Social media has revolutionized the way people approach social interactions, expanded people’s world view, and even affected politics. Now, researchers from the Social Data Science Lab at Cardiff University in the UK have found that social media can have a positive impact on policing.
Dr. Peter Burnap, co-author of the study and Reader at Cardiff University’s School of Computer Science and Informatics, said in a statement: “In this research we show that online social media are becoming the go-to place to report observations of everyday occurrences — including social disorder and terrestrial criminal activity.”
Substantial number of people witness crimes every day, and social media gives the common citizen the power to report those crimes in a quick and efficient manner. The 2.8 billion world-wide social media users effectively give police “eyes” everywhere.
The researchers analysed data from the 2011 London riots to conclude that computer systems could scan through Twitter and detect crimes, such as breaking into shops and setting cars on fire, quicker than the Metropolitan Police Service.
The researchers dug up 1.6 million tweets surrounding the 2011 riots. They then used machine-learning algorithms to analyze the tweets. Researchers noted significant details, such as the time and location that the tweets were posted and the content of the tweets. They concluded that the machine algorithms were almost always quicker than the police reports.
The 2011 riots began in Tottenham, but spread quickly. The looting, theft, and destruction that came from the riots were the worst England has seen in over 30 years. When the riots spread to Enfield, reports were slow to reach the police. The researchers note that their system could have gathered this information from Twitter 1 hour and 23 minutes earlier.
This research could equip police officers to better manage and prepare for disruptive events. “It could allow online observations of offline events, enabling better insights into public reports of disruptive events,” explained Burnap. “Ultimately policing services are having to do the same or more in terms of event management, but with less resources. The idea is that this research could augment more traditional approaches to event detection.”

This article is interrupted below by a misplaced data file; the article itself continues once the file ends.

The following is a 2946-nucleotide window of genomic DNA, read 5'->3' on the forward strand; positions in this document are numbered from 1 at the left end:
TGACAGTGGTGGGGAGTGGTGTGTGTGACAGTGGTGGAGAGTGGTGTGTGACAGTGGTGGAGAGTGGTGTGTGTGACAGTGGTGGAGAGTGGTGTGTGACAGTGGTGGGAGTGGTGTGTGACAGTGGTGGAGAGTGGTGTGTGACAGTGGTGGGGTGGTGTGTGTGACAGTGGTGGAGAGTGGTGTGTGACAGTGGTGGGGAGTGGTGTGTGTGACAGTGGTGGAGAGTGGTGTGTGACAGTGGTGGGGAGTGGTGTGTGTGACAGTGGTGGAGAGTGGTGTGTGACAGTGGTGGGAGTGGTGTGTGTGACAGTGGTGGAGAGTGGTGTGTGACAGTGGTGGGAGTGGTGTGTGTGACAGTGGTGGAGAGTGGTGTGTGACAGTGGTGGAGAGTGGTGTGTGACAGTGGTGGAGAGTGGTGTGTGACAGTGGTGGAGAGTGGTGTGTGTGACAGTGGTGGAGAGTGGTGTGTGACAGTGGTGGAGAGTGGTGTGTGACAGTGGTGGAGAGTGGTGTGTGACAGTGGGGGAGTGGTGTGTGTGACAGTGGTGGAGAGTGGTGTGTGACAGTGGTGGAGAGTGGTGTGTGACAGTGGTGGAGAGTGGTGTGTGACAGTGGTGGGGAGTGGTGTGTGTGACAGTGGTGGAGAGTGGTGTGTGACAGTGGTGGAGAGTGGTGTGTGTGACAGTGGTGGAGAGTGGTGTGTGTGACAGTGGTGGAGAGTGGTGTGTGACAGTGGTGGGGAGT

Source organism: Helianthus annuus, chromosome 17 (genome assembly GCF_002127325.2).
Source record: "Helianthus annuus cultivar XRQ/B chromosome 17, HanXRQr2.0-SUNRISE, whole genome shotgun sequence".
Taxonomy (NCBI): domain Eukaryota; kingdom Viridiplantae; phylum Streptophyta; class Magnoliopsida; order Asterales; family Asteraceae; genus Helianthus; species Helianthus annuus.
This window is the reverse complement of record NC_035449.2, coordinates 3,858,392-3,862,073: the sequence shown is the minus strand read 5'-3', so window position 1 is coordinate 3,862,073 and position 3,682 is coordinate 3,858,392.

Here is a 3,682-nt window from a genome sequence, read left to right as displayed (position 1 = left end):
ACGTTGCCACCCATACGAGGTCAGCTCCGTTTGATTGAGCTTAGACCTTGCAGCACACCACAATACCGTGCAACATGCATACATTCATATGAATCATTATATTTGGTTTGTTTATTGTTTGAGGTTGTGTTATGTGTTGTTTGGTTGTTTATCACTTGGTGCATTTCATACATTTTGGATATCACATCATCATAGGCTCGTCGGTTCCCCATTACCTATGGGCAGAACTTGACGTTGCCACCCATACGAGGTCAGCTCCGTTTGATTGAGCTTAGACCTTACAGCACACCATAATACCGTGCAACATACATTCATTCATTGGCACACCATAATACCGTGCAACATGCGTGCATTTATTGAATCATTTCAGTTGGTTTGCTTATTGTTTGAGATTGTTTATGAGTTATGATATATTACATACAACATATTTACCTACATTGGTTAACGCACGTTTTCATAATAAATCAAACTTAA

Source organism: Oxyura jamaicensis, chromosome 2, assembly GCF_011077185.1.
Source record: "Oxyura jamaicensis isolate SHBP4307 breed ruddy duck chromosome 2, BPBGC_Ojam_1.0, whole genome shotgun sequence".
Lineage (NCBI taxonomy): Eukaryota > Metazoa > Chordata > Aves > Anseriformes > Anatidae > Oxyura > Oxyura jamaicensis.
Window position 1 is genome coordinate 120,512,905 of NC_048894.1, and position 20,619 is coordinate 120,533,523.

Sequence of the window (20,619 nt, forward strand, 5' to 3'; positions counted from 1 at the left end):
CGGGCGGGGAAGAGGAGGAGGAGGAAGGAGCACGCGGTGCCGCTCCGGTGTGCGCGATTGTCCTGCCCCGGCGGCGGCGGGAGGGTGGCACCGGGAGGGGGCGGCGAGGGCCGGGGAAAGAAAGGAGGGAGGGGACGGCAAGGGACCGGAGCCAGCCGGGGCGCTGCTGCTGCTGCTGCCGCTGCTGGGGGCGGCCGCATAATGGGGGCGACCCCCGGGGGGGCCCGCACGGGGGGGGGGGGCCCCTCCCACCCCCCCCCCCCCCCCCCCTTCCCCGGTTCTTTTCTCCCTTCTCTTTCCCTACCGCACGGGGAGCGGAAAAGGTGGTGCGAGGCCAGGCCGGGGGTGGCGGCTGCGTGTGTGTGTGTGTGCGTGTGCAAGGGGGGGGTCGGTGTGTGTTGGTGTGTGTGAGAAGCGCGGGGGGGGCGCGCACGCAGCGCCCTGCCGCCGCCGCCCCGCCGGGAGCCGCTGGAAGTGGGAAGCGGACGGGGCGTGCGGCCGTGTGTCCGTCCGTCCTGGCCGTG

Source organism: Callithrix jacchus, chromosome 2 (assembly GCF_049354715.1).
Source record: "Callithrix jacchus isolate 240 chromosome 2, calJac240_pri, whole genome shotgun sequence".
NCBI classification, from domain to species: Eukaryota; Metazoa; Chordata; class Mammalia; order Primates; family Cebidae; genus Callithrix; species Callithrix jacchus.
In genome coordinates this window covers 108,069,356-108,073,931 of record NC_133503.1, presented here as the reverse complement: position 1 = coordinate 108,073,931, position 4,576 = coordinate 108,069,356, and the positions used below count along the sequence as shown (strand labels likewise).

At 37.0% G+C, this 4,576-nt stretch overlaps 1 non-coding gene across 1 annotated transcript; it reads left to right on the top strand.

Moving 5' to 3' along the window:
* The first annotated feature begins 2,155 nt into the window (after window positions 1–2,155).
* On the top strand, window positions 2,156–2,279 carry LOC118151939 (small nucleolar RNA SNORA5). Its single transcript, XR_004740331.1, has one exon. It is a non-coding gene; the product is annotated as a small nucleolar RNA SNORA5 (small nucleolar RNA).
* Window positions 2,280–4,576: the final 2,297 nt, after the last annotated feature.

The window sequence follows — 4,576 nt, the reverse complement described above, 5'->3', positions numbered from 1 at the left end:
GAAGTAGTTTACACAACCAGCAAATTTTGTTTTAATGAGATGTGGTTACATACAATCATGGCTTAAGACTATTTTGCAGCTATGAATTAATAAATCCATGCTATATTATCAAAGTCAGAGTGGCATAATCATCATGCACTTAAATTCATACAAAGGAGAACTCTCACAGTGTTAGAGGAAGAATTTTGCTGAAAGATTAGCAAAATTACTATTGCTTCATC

Using social media as a tool to report crimes puts power in the hands of the everyday citizen, so there is often scrutiny surrounding the validity of the social media reports. But, the researchers found a way to filter out false reports.
“The research works at an aggregate level so really only flags events once there is sufficient ‘noise’ around a certain event,” Burnap explained. “This works in two ways – firstly by avoiding identifying individuals in an effort to retain privacy, and also in that it requires effort and collusion to create fake reports as we’re not dependent on taking a single report as evidence of an event.”
Nasser Alsaedi, who has a background in policing and was recently a PhD student under Burnap, pushed forward and completed the research. “Coming from a policing background myself I see the need for this type of cutting edge research every day,” he said in a statement. “I wanted to develop a thesis that could have a real impact in real-world policing. I would like to see this implemented alongside the established decision-making processes.”
The university’s Social Data Science Lab has developed a partnership with the Metropolitan Police Service that is geared towards using social media as a policing tool. The research team is very confident about the future implementation of their work.